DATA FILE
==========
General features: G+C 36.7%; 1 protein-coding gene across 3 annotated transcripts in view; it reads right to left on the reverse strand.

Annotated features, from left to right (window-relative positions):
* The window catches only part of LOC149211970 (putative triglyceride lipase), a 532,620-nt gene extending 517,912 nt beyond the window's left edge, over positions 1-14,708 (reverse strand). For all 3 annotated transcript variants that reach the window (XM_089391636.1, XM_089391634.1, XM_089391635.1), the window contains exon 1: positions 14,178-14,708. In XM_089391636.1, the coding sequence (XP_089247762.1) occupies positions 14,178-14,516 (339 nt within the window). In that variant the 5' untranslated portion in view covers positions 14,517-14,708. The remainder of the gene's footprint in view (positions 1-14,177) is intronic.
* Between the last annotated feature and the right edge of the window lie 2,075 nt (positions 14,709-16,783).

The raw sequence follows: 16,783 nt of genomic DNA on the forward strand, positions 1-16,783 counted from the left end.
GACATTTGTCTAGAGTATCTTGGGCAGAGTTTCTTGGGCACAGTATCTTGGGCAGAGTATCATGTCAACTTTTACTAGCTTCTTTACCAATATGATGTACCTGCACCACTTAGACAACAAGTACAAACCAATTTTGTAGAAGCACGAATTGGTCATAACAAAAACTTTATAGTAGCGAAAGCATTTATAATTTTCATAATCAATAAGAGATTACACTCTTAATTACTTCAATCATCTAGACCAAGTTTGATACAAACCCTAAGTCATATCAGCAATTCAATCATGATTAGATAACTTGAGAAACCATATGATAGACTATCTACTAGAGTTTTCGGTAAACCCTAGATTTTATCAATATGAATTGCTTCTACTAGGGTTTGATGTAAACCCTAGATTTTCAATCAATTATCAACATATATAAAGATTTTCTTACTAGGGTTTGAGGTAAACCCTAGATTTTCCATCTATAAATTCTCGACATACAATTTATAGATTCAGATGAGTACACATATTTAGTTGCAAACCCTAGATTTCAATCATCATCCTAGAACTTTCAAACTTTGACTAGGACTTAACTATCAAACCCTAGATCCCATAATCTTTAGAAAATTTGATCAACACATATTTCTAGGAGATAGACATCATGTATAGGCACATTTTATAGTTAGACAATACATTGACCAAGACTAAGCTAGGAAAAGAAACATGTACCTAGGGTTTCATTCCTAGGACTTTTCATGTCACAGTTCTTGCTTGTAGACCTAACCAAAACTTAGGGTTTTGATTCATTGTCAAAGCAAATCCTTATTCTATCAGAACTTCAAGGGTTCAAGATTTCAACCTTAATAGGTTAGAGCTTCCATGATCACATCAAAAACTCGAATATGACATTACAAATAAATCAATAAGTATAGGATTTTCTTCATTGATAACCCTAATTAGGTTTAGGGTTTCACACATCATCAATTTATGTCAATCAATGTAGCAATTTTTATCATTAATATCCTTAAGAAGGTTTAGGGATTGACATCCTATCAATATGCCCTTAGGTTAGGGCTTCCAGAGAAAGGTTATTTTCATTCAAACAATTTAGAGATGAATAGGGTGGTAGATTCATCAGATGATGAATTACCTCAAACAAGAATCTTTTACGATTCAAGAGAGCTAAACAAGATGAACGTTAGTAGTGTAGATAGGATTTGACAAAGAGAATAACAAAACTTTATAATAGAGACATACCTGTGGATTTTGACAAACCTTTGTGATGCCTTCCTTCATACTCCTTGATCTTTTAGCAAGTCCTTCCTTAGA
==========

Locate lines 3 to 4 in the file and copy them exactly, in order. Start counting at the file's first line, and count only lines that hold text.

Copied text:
* The window catches only part of LOC149211970 (putative triglyceride lipase), a 532,620-nt gene extending 517,912 nt beyond the window's left edge, over positions 1-14,708 (reverse strand). For all 3 annotated transcript variants that reach the window (XM_089391636.1, XM_089391634.1, XM_089391635.1), the window contains exon 1: positions 14,178-14,708. In XM_089391636.1, the coding sequence (XP_089247762.1) occupies positions 14,178-14,516 (339 nt within the window). In that variant the 5' untranslated portion in view covers positions 14,517-14,708. The remainder of the gene's footprint in view (positions 1-14,177) is intronic.
* Between the last annotated feature and the right edge of the window lie 2,075 nt (positions 14,709-16,783).